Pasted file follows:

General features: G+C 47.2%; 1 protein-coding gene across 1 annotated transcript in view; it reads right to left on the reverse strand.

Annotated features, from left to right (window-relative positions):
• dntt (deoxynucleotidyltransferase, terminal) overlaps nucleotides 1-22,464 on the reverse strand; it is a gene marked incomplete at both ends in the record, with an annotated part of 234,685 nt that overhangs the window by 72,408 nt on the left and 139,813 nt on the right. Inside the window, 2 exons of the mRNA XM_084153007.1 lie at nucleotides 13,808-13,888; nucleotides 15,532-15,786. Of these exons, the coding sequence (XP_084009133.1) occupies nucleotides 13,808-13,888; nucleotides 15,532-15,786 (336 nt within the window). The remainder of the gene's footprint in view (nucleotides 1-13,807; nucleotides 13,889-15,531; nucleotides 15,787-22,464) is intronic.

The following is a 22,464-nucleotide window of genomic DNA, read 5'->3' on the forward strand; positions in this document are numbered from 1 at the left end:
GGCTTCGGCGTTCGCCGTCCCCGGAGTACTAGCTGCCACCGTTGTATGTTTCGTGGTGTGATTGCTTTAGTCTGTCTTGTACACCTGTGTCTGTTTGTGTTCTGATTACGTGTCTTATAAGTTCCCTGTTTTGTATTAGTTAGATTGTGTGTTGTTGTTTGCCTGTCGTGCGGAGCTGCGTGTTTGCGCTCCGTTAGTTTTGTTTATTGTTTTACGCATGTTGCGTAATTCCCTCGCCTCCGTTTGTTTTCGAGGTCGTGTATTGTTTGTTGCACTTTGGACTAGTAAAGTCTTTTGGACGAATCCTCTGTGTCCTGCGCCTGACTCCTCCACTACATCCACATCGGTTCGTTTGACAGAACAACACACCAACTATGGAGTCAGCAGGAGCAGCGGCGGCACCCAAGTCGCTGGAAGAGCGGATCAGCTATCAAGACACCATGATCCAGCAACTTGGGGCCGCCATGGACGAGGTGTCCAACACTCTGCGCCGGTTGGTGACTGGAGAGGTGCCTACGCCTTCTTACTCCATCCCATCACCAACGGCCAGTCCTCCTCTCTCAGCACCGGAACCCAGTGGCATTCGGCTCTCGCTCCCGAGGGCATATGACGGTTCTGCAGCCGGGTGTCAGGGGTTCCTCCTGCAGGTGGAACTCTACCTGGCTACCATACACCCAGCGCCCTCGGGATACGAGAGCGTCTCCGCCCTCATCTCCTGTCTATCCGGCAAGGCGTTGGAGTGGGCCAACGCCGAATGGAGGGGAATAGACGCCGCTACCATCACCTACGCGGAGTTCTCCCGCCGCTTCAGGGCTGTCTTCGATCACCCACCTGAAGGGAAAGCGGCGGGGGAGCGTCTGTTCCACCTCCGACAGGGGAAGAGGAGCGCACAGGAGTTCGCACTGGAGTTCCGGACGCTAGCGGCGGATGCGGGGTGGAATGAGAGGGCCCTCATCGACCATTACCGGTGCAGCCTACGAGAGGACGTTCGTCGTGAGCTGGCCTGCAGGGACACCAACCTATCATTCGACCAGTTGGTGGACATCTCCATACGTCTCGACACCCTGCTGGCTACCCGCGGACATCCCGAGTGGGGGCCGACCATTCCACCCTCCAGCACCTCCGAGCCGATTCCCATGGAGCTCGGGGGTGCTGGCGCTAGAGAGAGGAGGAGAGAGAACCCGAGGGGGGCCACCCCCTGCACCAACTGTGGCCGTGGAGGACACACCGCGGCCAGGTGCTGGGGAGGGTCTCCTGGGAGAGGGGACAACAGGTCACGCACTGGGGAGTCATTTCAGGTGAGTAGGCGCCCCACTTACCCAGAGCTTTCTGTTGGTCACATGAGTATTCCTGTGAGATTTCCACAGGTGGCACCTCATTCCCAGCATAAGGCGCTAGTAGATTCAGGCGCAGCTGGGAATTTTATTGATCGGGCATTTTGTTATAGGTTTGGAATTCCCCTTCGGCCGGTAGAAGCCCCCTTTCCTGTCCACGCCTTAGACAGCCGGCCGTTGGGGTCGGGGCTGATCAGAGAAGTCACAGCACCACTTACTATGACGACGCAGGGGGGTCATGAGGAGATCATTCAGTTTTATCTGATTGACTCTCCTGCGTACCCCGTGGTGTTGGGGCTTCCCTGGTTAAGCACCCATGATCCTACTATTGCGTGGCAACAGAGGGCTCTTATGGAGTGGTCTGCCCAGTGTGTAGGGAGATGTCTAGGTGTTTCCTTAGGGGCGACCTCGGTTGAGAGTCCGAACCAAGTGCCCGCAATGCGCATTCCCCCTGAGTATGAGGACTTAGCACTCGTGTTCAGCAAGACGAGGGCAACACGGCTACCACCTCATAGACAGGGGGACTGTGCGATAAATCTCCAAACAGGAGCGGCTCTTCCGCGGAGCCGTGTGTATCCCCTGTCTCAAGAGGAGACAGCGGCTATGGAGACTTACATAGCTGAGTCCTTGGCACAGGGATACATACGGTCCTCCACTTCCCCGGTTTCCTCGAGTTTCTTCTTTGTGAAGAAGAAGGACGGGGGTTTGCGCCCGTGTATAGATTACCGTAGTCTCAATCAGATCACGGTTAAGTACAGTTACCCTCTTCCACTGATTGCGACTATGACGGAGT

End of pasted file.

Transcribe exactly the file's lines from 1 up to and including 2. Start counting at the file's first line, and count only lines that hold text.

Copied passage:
General features: G+C 47.2%; 1 protein-coding gene across 1 annotated transcript in view; it reads right to left on the reverse strand.

Annotated features, from left to right (window-relative positions):